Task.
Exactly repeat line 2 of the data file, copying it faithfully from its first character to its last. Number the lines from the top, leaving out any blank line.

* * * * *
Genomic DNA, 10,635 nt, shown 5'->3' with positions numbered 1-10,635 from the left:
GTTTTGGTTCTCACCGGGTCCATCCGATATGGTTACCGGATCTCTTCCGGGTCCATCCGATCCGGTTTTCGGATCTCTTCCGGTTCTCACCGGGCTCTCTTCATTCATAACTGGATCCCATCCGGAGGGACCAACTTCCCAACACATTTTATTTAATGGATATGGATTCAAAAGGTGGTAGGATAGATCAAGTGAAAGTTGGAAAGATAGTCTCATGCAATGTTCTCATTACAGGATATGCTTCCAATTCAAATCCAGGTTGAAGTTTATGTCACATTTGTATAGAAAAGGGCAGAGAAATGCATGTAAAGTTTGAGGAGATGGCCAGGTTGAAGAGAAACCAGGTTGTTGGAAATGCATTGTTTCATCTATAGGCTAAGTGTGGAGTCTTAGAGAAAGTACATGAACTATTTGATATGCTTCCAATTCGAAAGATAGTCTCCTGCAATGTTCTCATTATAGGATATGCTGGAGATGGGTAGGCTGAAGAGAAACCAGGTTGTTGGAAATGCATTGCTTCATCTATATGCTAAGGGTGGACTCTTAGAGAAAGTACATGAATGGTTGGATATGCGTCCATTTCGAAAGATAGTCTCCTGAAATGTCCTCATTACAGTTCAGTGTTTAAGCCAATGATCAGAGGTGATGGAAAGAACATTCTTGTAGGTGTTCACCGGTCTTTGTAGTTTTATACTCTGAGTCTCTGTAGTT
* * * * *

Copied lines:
GTTTTGGTTCTCACCGGGTCCATCCGATATGGTTACCGGATCTCTTCCGGGTCCATCCGATCCGGTTTTCGGATCTCTTCCGGTTCTCACCGGGCTCTCTTCATTCATAACTGGATCCCATCCGGAGGGACCAACTTCCCAACACATTTTATTTAATGGATATGGATTCAAAAGGTGGTAGGATAGATCAAGTGAAAGTTGGAAAGATAGTCTCATGCAATGTTCTCATTACAGGATATGCTTCCAATTCAAATCCAGGTTGAAGTTTATGTCACATTTGTATAGAAAAGGGCAGAGAAATGCATGTAAAGTTTGAGGAGATGGCCAGGTTGAAGAGAAACCAGGTTGTTGGAAATGCATTGTTTCATCTATAGGCTAAGTGTGGAGTCTTAGAGAAAGTACATGAACTATTTGATATGCTTCCAATTCGAAAGATAGTCTCCTGCAATGTTCTCATTATAGGATATGCTGGAGATGGGTAGGCTGAAGAGAAACCAGGTTGTTGGAAATGCATTGCTTCATCTATATGCTAAGGGTGGACTCTTAGAGAAAGTACATGAATGGTTGGATATGCGTCCATTTCGAAAGATAGTCTCCTGAAATGTCCTCATTACAGTTCAGTGTTTAAGCCAATGATCAGAGGTGATGGAAAGAACATTCTTGTAGGTGTTCACCGGTCTTTGTAGTTTTATACTCTGAGTCTCTGTAGTT